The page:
Police clampdown
The immediate trigger for the Oxford violence was a long-planned police clampdown on the persistent problem of joy-riding and the opportunity which this gave to frustrated, bored excluded young people in hot weather for a confrontation with authority. By coming in as they did, as a posse, the police made themselves a target for violence and aggression. They were perceived as representing mainstream culture and the interests of the privileged and powerful rather than those of (this particular section of) the working class. Thus they presented a symbol of authority against which the original trouble was a reaction.

This insensitivity made the situation much worse. At the height of the trouble the estate crawled with police spoiling for a row and television camera-crews (I saw some from Germany) and journalists from the national press falling over themselves to film any sign of violence. This turned a fairly small-scale confrontation into one played out for a national and international audience. This, of course, electrified the atmosphere and prolonged the trouble.

Various superficial attempts have been made to improve the situation on the estate. These concern the symptoms but not the underlying disease and, in fact, the situation cannot be resolved within capitalism at all. The wide oval in the centre of the estate where joy-riders do their handbrake turns has been narrowed in a way which has made the featureless, impoverished centre into even more of an eye-sore. The tarmac extensions to the pavements look ugly because no attempt has been made to harmonise them with the existing pavement. Pathetic attempts like this make it more difficult to express the symptoms of the underlying disease, which is capitalism, an economic system, which separates people from each other and makes them compete in a cut-throat way for the necessaries of life; it creates an underclass which never gets a look-in to the better things of life.

What is needed is a wholesale change, a revolution, and end to the misery of private property and the inevitable inequality which goes with it; a new system of society which integrates everyone and distributes its wealth according to the reasonable needs of its members. This new socialist society would abolish at a stroke the problems of deprivation and exclusion of Blackbird Leys and inner-city areas. It would enable the wasted talent of those who are presently excluded on economic grounds from a proper participation in the life of society to be properly developed. The energy squandered on destructive and anti-social pastimes like joy-riding could be put into activities which are more rewarding, fulfilling and socially useful. Young people have much energy, enthusiasm and intelligence and the loss of this is a tragic waste, for society and for those who never fulfil themselves. What is really needed in Oxford is not condemnation from the Home Secretary, nor more police or re-designed pavements but a fundamental change in society.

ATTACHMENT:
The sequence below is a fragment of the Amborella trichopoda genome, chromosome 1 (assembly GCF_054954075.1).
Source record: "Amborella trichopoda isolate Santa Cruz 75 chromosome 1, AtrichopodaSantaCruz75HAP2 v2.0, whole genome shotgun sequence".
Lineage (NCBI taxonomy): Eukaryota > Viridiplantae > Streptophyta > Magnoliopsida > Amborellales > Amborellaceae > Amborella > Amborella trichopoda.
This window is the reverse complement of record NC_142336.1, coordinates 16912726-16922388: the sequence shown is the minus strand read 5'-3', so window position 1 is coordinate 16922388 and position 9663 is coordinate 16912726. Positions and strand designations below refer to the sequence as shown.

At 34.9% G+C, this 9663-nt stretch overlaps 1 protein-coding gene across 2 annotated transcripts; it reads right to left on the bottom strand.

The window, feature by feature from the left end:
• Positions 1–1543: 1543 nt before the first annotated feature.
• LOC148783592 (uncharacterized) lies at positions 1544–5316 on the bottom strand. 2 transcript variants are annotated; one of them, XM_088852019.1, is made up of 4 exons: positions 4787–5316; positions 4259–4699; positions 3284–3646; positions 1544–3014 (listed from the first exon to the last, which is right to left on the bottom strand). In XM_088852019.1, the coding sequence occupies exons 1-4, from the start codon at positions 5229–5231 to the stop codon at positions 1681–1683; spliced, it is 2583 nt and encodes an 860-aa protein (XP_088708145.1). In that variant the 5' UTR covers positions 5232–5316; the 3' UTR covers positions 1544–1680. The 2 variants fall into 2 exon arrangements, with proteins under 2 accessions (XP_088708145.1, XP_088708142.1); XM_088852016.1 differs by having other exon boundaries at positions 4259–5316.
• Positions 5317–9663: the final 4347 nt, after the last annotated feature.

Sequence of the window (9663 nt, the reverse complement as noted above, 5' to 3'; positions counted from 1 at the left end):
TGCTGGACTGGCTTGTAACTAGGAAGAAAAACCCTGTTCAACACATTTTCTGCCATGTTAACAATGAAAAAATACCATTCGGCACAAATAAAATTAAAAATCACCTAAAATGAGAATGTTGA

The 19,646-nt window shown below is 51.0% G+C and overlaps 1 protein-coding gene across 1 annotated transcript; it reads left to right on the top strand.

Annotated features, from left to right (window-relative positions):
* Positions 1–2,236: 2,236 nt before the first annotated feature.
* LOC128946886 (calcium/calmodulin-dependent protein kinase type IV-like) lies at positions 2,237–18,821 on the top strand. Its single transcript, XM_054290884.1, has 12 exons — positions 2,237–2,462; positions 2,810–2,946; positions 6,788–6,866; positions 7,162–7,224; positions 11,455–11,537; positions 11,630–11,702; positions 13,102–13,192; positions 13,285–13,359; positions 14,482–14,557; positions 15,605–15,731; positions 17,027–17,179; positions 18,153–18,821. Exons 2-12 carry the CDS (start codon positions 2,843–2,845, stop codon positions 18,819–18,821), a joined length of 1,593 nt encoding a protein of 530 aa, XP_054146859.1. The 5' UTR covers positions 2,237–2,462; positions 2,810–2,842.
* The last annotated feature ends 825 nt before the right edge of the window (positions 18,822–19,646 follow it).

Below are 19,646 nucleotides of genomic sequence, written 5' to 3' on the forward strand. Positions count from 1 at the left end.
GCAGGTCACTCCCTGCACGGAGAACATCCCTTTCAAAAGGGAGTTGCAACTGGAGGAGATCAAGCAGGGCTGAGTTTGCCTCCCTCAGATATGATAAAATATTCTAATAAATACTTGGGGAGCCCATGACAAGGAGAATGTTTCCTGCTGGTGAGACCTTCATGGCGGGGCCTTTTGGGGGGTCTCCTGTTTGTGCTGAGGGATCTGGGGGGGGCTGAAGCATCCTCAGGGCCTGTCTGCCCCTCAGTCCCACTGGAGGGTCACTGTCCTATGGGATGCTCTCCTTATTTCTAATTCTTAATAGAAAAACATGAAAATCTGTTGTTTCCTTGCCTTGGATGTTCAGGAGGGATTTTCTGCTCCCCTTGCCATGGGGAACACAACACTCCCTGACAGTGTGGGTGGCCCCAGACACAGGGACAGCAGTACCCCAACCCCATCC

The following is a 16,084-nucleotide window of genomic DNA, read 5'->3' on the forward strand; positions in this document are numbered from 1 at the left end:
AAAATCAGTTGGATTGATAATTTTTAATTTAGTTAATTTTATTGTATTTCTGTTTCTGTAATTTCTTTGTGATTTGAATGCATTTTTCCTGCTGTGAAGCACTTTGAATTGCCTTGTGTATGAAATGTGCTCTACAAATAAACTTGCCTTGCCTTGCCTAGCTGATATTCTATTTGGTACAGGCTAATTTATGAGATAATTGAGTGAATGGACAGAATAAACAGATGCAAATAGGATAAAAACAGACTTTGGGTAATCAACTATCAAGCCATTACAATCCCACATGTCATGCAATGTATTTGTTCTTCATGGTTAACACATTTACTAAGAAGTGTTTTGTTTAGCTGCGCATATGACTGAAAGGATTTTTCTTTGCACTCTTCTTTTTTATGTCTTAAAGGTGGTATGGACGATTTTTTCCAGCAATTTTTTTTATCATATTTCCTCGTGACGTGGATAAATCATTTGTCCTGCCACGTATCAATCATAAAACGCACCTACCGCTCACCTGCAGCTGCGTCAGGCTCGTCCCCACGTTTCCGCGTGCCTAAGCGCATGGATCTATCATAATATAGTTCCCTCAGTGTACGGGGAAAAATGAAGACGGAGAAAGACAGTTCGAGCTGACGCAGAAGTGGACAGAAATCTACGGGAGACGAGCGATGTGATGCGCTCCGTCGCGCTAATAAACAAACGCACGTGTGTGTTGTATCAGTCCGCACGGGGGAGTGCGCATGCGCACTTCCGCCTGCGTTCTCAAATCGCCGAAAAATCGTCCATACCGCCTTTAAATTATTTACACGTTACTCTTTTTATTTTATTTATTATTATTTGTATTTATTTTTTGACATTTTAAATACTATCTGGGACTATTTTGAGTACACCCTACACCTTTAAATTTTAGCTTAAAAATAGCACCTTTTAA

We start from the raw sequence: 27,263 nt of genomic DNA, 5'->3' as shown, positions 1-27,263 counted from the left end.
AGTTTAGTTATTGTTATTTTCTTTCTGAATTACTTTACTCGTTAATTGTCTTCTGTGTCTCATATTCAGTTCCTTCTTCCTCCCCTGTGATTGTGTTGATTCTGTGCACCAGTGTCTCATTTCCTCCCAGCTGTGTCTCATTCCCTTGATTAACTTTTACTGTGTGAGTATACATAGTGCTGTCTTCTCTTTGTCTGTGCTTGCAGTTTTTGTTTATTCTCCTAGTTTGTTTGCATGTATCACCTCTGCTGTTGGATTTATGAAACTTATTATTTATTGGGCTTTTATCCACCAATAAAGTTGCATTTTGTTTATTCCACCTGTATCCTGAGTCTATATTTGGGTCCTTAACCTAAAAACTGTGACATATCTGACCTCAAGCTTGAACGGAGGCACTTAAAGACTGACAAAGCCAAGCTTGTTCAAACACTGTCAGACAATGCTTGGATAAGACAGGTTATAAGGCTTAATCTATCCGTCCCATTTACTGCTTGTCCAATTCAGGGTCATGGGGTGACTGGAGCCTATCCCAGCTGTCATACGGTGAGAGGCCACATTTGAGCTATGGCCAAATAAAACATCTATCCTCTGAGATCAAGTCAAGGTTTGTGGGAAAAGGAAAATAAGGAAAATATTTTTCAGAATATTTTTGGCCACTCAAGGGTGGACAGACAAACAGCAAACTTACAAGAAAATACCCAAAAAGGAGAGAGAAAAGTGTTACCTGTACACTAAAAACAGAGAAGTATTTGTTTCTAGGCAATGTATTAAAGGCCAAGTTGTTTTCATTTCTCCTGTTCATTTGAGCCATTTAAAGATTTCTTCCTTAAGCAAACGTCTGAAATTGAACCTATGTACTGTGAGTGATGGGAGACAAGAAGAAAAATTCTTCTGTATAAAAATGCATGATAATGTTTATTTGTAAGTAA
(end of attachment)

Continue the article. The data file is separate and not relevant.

Iain Jamieson

The Myth of National Characteristics (2014)

From the December 2014 issue of the Socialist Standard
There once was a very bad TV situation comedy called 'Mind Your Language'. The basis of this unfunny comedy was a well-meaning hero teaching an adult night class the English language to a cliché-ridden group of non-English speakers. Stereotypes abounded.
There was the sexually attractive French girl in a short skirt, the randy bottom-pinching Italian, the very proper but dull German and a wide variety of stupid Orientals and Asians. The whole thing was complete nonsense and it says much for the better informed prospective audience that the whole thing sunk without trace after a short run. Although this particular attempt at national characteristics failed the notion that whole groups of people from a particular geographical area are genetically programmed to behave in particularly predictable fashion is very widespread. It would be almost impossible to watch TV or read a newspaper without observing a reference to 'Latin temperament', 'Germanic thoroughness', or even 'American brashness'. In journalism so-called national traits are the norm. In tabloid journalism like theSun or the Daily Mail they are almost mandatory. What lies behind this crass affectation? After all journalists are not stupid and they must recognise the wide variety of human foibles and unique behaviour patterns that exist amongst people. The basis of this pernicious poison lies in the misguided nationalistic aims of the mass media. These means of communications exist not just to sell and make a profit they also have a very important function to perform for the owning class.
It is imperative for the smooth functioning of a class-divided society that the working class imagines that they share a common identity with their exploiters. Thus we have deluded wage slaves on the last night of The Proms puffing out their chests and chanting 'Land of Hope and Glory'. This is a world-wide illusion. BeProud That You Are British or exulting in the American Way of Life are all of a cliched pattern.
It is impossible to imagine how capitalism would function so smoothly without the poison of nationalism. In the event of an economic crisis we must learn to buckle to and beat Johnny Foreigner. In the event of a war we must fight and die for 'our country'. In reality of course the working class have no country. It is an accident which country you were born into - it is probably even an accident that you were born at all. There is nothing to be proud or ashamed of the country you happen to live in. `
So wake up to reality, Bertie Wooster! You are not British. Put your non-existent monocle away and stop sticking out your pinky when having a cup of char. Aunt Agatha isn't going to call shortly.